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Fixing Nginx PCRE compilation issues on OS X

By Hongli Lai on October 26th, 2012

A lot of people running OS X (including us!) have recently been suffering from problems with compiling Nginx. Compilation would fail with the error message that the symbol pcre_free_study is not found, within the context of the function pcre_free_studies in ngx_regex.o:

src/core/ngx_regex.o: In function `ngx_pcre_free_studies':
    src/core/ngx_regex.c:307: undefined reference to `pcre_free_study'
collect2: ld returned 1 exit status
make[1]: *** [objs/nginx] Error 1

What is pcre_free_study? A Google search revealed that it is related to recently added support for JIT compilation in the PCRE library, a regular expressions library used by Nginx.

Upon further inspection, it turns out that a recent OS X update installed /usr/lib/libpcre.0.dylib and /usr/include/pcre.h. OS X did not ship PCRE in the past and users had to manually install it with MacPorts or HomeBrew. However, the library that OS X now ships seems to be of a different version than the header file!

$ strings /usr/lib/libpcre.0.dylib | grep -F 8.
8.02 2010-03-19
$ less /usr/include/pcre.h
/* The current PCRE version information. */

#define PCRE_MAJOR          8
#define PCRE_MINOR          31
#define PCRE_PRERELEASE     
#define PCRE_DATE           2012-07-06

The compilation problem is caused by the fact that OS X did not ship a proper header file for PCRE. You can solve this problem by downloading the header file for PCRE 8.02 and copying it to /usr/include.

How to fix the Ruby 1.9 HTTPS/Bundler segmentation fault on OS X Lion

By Hongli Lai on May 9th, 2012

If you’ve installed a gem bundle on OS X Lion the past few weeks then you may have seen the dreaded “[BUG] Segmentation fault” error, where Ruby sees to crash in the connect C function in http.rb. Upgrading to the latest Ruby 1.9.3 version (p194) doesn’t seem to help. Luckily someone has found a solution for this problem.

It turns out the segmentation fault is caused by an incompatibility between MacPort’s OpenSSL and RVM. MacPorts installs everything to /opt/local but RVM does not look for OpenSSL in /opt/local. We solved the problem by reinstalling Ruby 1.9.3 with the MacPorts OpenSSL, as follows.

First edit $HOME/.rvmrc and add:

export CFLAGS="-O2 -arch x86_64"
export LDFLAGS="-L/opt/local/lib"
export CPPFLAGS="-I/opt/local/include"

Then run:

sudo port install libyaml
rvm reinstall ruby-1.9.3 --with-openssl-dir=/opt/local --with-opt-dir=/opt/local

XCode 4 ships a buggy compiler

By Hongli Lai on December 30th, 2011

You may have heard of LLVM, a compiler infrastructure library. You may have heard of GCC, the GNU C and C++ compiler. Those two are completely separate software products, but there exists llvm-gcc which is a GCC frontend that utilizes LLVM. All OS X versions <= Snow Leopard originally shipped with regular gcc, but as of Xcode 4 (which is also the default on OS X Lion) Apple has switched to llvm-gcc as their default compiler. “Hurray”, some people may think, as they heard that LLVM generates better code and/or is faster than default GCC. Unfortunately, the reality is not that great.

llvm-gcc is unmaintained and is considered deprecated by its developers. It has many bugs that will never be fixed. Unfortunately these are not obscure bugs that few people will notice: today, while working on Ruby Enterprise Edition, we encountered several! Calling alloca(0) should return a pointer to the top of the stack. On llvm-gcc however, that code returns NULL but only when compiled with -O2! llvm-gcc also generates subtly different code that causes the MBARI patch set to fail completely.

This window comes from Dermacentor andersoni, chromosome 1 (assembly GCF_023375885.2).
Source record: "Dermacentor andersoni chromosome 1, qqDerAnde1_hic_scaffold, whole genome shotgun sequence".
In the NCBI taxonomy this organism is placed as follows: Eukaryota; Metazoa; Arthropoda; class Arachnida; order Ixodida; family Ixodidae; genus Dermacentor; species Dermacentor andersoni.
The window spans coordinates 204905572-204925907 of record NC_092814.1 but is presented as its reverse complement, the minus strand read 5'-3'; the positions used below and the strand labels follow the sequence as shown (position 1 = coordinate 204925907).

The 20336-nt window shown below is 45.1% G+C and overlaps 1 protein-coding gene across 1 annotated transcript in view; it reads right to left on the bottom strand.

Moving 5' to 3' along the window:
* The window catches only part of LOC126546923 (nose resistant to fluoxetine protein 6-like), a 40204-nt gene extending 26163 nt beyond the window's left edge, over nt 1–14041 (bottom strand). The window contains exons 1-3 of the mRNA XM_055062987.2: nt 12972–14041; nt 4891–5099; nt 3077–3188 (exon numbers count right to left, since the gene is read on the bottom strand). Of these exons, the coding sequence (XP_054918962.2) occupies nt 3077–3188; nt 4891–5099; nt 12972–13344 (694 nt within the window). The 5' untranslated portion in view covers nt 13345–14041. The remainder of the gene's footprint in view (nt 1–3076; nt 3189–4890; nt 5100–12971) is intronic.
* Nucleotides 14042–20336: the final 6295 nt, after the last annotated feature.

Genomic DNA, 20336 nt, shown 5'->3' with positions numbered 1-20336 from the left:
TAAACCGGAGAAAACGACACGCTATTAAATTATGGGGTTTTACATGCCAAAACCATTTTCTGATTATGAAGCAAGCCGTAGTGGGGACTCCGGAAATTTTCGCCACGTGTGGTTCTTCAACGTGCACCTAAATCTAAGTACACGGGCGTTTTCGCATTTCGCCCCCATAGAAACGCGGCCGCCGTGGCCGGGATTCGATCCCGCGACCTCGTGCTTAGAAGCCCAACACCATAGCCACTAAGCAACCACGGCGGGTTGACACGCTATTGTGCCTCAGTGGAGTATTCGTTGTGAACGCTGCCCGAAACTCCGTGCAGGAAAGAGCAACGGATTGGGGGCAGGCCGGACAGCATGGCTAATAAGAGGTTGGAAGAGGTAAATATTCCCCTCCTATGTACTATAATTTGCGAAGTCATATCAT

To make matters worse, consider this program:

#include <alloca.h>

main() {
    if (alloca(0) != NULL) {
        return 0;
    } else {
        return 1;

Question: when compiled with “llvm-gcc -O2”, does this program exit with 0 or with 1?

That was a trick question. It always returns with 0, even when alloca(0) is broken and actually returns NULL. Turns out the optimizer in -O2 thinks that alloca(0) doesn’t return NULL (even though it does) and replaces if (alloca(0) != NULL) with if (true).

It is unfortunate that we have to declare OS X’s default compiler as being broken. We do not recommend its use. Instead, we recommend people to use /usr/bin/gcc-4.2 (which is the non-LLVM GCC compiler) instead of /usr/bin/gcc (which is a symlink to /usr/bin/llvm-gcc). You can enable this on most build systems by setting these two environment variables:

export CC=gcc-4.2
export CXX=g++-4.2

On a side note, Ruby Enterprise Edition 2011.12 is being released. The official announcement hasn’t been written yet, but we’ve made haste because of the recent Ruby security vulnerability. You can already get the files on the Ruby Enterprise Edition website. An announcement will follow soon.


some people have pointed out that they consider alloca(0) undefined. I guess it depends on the way you interpret the documentation. It would seem pretty clear to me what alloca(0) means, just like what memcpy(x, y, 0) means, but it’s understandable when some people would interpret it as undefined.
Still, alloca(0) failing is only one of the problems that prevented Ruby from compiling properly.

Why alloca(0)?

alloca(0) is used in Ruby Enterprise Edition’s conservative garbage collector, as a way to detect the end of the stack. There’s a bunch of fallback #ifdefs in the code: on platforms that don’t have alloca, it detects the end of the stack by calling a forced-non-inline function which returns the address of its sole local variable, but that assumes that the compiler supports the ‘noinline’ keyword. In any case, all of versions depend on highly platform-specific behavior.